Let’s assume you own a 40,000-square-foot facility with $400,000 realized annual rents and $150,000 in operating expenses. A 5 percent increase in rents coupled with a 1 percent decrease in operating expenses would increase your profit by $21,500 per year. In addition to enjoying the income, at a modest 10 percent capitalization rate, you’ve increased the facility value by $215,000!
On the flip side, if you didn’t raise rents, but expenses increased by 3 percent or $4,500, your facility has decreased in value by $45,000. Imagine the potential if you could manage any part of these operational improvements over many years.
Maximize all possible revenue sources including retail sales, tenant insurance and truck rentals. It’s important to have a track record of revenue from these sources, so start now. Analyze every expense to find other areas of incremental savings, such as keeping a watchful eye on delinquencies, appealing real estate taxes, reducing Yellow Pages advertising and shopping energy providers. These are just a few ways to increase revenue and reduce your operating expenses.
Prepare for Sale
An outright sale is the cleanest exit strategy, so when the time is right for you, consult with a self-storage broker. In addition to a free valuation, a broker can provide you with ideas to enhance facility value. This includes books and records, capital improvements, due-diligence checklists, and a marketing plan to generate offers.
In the one to three years prior to a sale, ensure your financial statements are in order and all income is reflected on your tax returns. Buyers will pay for what you’ve produced, not what could potentially be generated from the property.
Keep More Sales Proceeds
A popular tax-saving technique is called a 1031 Exchange, named after that section in the IRS Code. This allows you to sell your facility and reinvest the proceeds into a like-kind exchange or other real estate investment within a designated time frame. Ask you accountant about this technique.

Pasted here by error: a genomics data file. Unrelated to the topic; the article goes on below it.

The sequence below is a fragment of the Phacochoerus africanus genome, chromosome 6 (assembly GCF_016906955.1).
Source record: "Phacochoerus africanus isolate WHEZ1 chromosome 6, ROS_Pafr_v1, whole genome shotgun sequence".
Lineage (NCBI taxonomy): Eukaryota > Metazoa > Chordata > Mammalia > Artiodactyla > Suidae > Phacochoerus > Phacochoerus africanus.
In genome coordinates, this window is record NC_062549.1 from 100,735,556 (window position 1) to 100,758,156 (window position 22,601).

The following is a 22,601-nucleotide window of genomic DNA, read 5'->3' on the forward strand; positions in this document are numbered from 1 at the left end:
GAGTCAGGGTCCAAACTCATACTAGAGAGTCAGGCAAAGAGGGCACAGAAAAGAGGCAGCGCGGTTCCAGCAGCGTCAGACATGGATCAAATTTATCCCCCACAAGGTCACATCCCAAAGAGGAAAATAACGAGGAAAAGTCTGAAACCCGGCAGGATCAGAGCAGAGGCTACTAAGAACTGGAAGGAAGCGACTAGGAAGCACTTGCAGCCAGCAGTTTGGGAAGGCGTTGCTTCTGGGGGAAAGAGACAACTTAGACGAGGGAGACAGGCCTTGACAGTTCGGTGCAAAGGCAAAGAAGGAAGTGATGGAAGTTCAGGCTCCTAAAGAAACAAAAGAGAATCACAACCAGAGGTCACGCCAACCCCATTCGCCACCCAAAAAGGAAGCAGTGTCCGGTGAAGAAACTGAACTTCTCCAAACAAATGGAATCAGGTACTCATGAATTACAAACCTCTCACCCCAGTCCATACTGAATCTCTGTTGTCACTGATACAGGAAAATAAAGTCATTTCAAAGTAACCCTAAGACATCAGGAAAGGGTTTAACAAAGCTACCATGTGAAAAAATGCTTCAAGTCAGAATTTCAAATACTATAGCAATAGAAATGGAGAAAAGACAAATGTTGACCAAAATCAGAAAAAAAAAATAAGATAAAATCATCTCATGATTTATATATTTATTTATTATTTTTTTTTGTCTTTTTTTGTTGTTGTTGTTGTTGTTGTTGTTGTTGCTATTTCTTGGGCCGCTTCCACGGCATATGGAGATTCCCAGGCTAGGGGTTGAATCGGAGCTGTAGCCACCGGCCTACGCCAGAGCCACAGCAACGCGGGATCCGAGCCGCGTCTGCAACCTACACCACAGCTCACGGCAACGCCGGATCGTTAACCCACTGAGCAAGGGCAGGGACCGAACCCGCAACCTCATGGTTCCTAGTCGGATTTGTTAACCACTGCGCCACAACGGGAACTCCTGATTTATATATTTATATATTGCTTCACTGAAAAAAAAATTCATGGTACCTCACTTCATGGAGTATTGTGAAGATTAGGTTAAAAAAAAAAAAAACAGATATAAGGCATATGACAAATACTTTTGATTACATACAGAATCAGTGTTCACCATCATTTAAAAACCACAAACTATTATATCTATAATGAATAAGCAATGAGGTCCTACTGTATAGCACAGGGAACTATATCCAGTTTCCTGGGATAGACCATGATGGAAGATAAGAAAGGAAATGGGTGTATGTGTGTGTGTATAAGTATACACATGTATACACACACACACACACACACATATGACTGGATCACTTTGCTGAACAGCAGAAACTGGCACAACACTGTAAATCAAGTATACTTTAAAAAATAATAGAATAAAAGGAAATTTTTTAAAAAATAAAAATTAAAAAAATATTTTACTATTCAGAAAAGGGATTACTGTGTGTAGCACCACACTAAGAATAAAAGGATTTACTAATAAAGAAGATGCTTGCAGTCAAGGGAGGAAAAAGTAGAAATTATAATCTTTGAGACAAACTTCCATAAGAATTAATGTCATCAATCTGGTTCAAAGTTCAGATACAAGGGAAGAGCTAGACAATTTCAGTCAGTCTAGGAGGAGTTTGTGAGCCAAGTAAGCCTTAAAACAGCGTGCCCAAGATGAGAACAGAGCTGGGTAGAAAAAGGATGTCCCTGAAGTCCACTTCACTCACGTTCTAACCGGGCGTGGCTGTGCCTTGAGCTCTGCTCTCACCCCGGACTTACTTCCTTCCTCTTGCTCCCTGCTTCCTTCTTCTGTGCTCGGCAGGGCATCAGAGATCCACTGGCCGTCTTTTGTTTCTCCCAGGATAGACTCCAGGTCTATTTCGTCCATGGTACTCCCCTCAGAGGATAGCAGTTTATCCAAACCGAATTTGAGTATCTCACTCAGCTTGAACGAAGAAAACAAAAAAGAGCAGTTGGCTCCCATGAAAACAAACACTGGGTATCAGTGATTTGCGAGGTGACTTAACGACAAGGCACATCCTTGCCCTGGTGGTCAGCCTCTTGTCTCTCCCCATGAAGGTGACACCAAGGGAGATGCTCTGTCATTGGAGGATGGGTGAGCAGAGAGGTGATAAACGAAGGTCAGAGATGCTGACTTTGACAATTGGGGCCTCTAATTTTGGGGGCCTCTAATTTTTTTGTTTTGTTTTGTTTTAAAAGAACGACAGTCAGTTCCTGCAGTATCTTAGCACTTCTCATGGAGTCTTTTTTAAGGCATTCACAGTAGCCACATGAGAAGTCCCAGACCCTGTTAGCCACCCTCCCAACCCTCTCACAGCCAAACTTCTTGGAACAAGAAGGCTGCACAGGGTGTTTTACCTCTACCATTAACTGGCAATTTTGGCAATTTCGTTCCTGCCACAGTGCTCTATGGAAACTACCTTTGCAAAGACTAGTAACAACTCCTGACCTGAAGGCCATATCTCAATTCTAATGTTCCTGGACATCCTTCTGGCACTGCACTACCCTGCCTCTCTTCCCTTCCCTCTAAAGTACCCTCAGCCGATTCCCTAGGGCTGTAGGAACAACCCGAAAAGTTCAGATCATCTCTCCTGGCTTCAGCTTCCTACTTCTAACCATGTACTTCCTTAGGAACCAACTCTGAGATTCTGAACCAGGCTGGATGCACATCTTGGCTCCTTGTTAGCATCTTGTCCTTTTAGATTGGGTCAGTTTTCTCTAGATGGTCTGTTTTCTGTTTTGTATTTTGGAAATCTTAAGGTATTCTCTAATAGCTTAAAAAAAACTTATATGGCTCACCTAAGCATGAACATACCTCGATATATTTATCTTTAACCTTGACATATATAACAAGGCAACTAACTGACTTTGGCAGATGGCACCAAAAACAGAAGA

Another option is to sell your facility to a real estate investment trust for shares in its company stock. This delays capital-gains taxes until such time that you liquidate the stock. This can be done over time or combined with your estate plan as gifts to your heirs. In many cases, your heirs will receive a higher or stepped-up cost basis, which is the stock value on the date of your death.
Make a plan and manage it. From daily operation to one day exiting the business, a keen focus on your investment, goals and timing will allow you to enjoy the fruits of your efforts.
For more information information, check out the webinar " Planning Your Self-Storage Exit Strategy: Options for Facility Owners ," available on demand through the Inside Self-Storage Store.
John E. Barry is vice president of brokerage for Investment Real Estate LLC, which provides brokerage, management, and construction services as well as feasibility studies for self-storage owners in the mid-Atlantic and northeast states. For more information, call 717.779.0804; visit www.irellc.com.